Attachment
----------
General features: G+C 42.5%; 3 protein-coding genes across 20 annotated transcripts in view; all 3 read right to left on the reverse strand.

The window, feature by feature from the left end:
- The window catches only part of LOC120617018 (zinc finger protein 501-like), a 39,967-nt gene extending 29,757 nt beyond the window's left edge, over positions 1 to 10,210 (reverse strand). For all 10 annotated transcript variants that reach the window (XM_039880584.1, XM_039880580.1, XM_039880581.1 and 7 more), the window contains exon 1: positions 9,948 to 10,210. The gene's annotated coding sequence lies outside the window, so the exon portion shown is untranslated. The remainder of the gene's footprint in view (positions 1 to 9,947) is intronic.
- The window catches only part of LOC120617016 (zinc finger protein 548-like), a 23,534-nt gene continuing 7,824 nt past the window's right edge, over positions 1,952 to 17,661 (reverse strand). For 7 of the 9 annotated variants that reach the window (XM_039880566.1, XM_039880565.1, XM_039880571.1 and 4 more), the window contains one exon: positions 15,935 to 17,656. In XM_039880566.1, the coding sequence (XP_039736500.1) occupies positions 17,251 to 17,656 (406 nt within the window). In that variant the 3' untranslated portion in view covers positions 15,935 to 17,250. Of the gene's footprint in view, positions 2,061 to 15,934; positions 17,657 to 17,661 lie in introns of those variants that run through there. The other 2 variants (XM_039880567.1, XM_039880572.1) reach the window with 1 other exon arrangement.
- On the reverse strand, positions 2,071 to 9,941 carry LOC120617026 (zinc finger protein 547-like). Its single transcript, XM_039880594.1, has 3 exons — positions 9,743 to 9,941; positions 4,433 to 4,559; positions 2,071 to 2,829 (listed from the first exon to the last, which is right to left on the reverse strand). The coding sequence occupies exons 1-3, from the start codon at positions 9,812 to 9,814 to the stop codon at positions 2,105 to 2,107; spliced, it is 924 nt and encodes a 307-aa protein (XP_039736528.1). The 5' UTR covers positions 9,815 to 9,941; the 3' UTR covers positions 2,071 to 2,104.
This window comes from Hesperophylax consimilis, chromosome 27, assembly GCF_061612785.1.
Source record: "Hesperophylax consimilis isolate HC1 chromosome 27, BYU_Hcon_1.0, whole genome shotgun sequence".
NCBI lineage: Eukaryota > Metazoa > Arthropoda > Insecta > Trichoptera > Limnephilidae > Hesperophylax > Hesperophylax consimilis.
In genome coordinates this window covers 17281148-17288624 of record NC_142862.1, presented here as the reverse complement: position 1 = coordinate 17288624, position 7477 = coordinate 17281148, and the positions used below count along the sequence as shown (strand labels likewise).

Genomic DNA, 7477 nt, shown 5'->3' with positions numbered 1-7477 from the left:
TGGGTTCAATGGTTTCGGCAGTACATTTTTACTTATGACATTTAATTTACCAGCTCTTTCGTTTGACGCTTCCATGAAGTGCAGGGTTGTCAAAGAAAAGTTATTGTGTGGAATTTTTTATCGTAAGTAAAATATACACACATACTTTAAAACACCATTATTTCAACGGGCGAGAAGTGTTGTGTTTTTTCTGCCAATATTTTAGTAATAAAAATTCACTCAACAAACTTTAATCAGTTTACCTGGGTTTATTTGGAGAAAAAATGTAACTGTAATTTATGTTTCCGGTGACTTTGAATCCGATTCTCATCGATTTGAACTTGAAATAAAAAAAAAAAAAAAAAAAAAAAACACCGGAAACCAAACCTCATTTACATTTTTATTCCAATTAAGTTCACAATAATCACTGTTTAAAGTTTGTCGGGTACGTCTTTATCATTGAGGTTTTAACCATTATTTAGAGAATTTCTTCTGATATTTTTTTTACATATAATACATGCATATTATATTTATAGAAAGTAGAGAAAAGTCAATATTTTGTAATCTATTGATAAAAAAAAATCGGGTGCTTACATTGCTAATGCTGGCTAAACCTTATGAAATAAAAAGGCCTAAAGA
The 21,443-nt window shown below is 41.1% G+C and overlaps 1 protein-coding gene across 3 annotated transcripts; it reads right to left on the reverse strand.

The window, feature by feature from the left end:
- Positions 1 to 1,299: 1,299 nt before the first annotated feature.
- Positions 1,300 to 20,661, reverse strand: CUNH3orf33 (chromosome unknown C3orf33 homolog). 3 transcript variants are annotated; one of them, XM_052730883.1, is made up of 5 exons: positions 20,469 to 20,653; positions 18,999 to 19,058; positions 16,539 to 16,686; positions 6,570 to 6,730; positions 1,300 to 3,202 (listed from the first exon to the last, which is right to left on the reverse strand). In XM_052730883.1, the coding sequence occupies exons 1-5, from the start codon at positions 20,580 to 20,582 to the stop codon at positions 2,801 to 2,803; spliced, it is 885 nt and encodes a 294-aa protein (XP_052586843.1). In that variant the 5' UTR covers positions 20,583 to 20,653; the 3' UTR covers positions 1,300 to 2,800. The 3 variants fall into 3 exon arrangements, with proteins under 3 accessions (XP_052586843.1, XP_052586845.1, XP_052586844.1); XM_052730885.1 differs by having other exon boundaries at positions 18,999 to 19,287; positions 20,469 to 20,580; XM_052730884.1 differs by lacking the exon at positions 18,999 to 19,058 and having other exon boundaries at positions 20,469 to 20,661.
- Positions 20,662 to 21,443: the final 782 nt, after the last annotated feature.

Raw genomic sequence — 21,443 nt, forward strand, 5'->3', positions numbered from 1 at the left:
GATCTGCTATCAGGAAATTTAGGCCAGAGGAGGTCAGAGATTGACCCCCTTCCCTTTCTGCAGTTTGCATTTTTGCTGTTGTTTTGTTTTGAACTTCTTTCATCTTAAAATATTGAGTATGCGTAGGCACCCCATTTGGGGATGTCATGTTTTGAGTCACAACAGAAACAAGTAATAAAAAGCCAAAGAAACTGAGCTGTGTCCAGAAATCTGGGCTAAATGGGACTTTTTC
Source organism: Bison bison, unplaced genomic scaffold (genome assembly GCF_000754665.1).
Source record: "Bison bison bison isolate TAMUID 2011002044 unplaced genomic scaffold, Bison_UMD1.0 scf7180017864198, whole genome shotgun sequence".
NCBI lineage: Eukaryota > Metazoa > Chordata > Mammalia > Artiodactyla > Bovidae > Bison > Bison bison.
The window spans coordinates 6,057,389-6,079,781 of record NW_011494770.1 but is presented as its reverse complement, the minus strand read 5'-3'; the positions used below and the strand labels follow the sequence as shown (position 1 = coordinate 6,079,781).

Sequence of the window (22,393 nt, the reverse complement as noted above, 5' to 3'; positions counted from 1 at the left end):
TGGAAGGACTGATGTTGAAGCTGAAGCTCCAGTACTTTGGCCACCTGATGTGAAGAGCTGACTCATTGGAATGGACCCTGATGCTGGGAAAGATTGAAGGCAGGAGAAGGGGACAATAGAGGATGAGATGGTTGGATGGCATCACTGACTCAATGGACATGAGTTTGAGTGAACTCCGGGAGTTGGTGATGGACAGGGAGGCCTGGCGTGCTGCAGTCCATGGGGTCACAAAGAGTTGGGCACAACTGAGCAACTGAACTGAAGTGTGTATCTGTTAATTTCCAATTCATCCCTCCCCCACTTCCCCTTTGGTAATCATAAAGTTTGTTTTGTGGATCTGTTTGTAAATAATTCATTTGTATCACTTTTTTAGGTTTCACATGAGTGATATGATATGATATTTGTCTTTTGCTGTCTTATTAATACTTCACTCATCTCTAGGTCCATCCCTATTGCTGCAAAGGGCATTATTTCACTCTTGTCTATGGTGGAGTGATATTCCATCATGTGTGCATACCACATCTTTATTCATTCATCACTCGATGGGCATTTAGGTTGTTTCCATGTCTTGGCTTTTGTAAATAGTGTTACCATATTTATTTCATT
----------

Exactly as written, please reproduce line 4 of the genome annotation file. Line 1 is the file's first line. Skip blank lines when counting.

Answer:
- The window catches only part of LOC120617016 (zinc finger protein 548-like), a 23,534-nt gene continuing 7,824 nt past the window's right edge, over positions 1,952 to 17,661 (reverse strand). For 7 of the 9 annotated variants that reach the window (XM_039880566.1, XM_039880565.1, XM_039880571.1 and 4 more), the window contains one exon: positions 15,935 to 17,656. In XM_039880566.1, the coding sequence (XP_039736500.1) occupies positions 17,251 to 17,656 (406 nt within the window). In that variant the 3' untranslated portion in view covers positions 15,935 to 17,250. Of the gene's footprint in view, positions 2,061 to 15,934; positions 17,657 to 17,661 lie in introns of those variants that run through there. The other 2 variants (XM_039880567.1, XM_039880572.1) reach the window with 1 other exon arrangement.